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David, I should have mentioned it's a one day shoot.

 

Mike, yes, and in addition this contract says I indemnify them for anything "arising out of the Program" and it lists examples that happen downstream, long after the day of the shoot. 

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You can put anything you want into a contract.  Just because you (they) put something in doesn't mean it's right, legal, a good idea or even makes sense.  It just means they put the language in.  If you don't like something in a contract, protocol is to cross it out, possibly substituting something else you like better.  You send it back, and they decide what they are going to do about it.  As a crew person I have often found that they do nothing, either because the rank and file production people know the objectionable items are BS boilerplate and want to get on with their job already, or because all that was just a fishing expedition to see if you'd really sign off on something that potentially ruinous.  Re the actual language under discussion: I'm not indemnifying anyone, and if they insist that all that crap has to stand and you have to sign off on it to work then the negotiations are over.  Do NOT sign docs you can't fulfill the terms of.   The company may be expecting that you already have various sorts of insurance that cover all this.  If there was a lot of work on offer then you might consider paying for this.  For a 1 day job.....please.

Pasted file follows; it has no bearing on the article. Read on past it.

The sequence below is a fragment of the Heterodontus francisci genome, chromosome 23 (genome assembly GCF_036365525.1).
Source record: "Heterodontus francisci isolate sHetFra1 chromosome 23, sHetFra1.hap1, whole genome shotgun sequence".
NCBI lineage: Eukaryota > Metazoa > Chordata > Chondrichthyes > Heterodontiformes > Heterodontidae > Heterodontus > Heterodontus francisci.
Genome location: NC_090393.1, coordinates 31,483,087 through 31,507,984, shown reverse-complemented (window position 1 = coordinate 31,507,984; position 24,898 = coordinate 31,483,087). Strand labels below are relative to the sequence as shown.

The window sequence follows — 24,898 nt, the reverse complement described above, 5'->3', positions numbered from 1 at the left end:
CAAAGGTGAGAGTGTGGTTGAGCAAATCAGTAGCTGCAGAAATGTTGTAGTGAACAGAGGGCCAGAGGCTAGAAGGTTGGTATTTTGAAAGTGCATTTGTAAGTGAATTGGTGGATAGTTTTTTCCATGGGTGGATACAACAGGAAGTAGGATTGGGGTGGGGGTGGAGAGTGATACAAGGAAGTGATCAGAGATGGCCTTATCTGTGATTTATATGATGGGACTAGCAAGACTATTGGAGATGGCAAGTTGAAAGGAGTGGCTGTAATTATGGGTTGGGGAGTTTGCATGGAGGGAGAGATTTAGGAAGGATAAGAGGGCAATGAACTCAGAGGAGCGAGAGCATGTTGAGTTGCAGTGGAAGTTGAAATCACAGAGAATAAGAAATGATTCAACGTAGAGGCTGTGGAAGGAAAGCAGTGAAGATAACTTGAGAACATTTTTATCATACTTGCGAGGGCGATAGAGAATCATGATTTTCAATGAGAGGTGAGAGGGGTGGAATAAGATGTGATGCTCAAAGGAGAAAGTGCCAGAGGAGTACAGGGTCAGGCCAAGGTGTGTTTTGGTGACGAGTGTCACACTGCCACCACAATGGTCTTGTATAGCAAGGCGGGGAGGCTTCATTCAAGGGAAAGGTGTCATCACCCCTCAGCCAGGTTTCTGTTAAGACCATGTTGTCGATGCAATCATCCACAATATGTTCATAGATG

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Philip, I've blacked out the parts of the (pdf) deal memo I don't accept, including the "flat rate."  I suppose I'll have to hand-write in the 10-hour rate and OT rate.  Would you sign and date the redacted document, or send it back unsigned?

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1 hour ago, Philip Perkins said:

The company may be expecting that you already have various sorts of insurance that cover all this.

 

I don't know of any insurance I could buy that would indemnify a client’s wrongdoing in which I have no part.

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You can buy insurance for anything.  E+O, etc.  But not cheaply.  You can sign your modded doc if you are sure there isn't anything else in it you don't like.  If you are not sure about what something means (as I usually am) then you need a lawyer to interp for you.  Be very sure that THEIR legal dept has an idea of what all of it means....

 

My fave situation is when I'm sent a doc like this on a weekend for a shoot starting Monday, and the client expresses astonishment that I won't just shut up and sign, with no legal advice, even though I'm not clear on what some of the verbiage means legally and probably don't have the sort of insurance I'm being asked for.  What I do understand is that signing such a doc attesting to me having some sort of insurance that I don't actually have could be considered fraud in court, so I don't do it.  Am thought of as being cranky for this, sometimes.

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These contracts can be deemed invalid by any good lawyer as they can be seen as signed under duress as a condition of employment, without ample notice or representation. 

 

You also can’t sign away your legal rights. Flat rates are illegal. 

 

For a one day job, I’d sign and move on. For a long job, it’d be worth a conversation. 

 

The language in the beginning talks about the program not the production. So they’re saying if you are sued for recording someone, you won’t hold them responsible. Seems like a pretty unlikely scenario. But if that’s a possibility in the job you’re doing, then something to consider.  

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1 hour ago, Bob K said: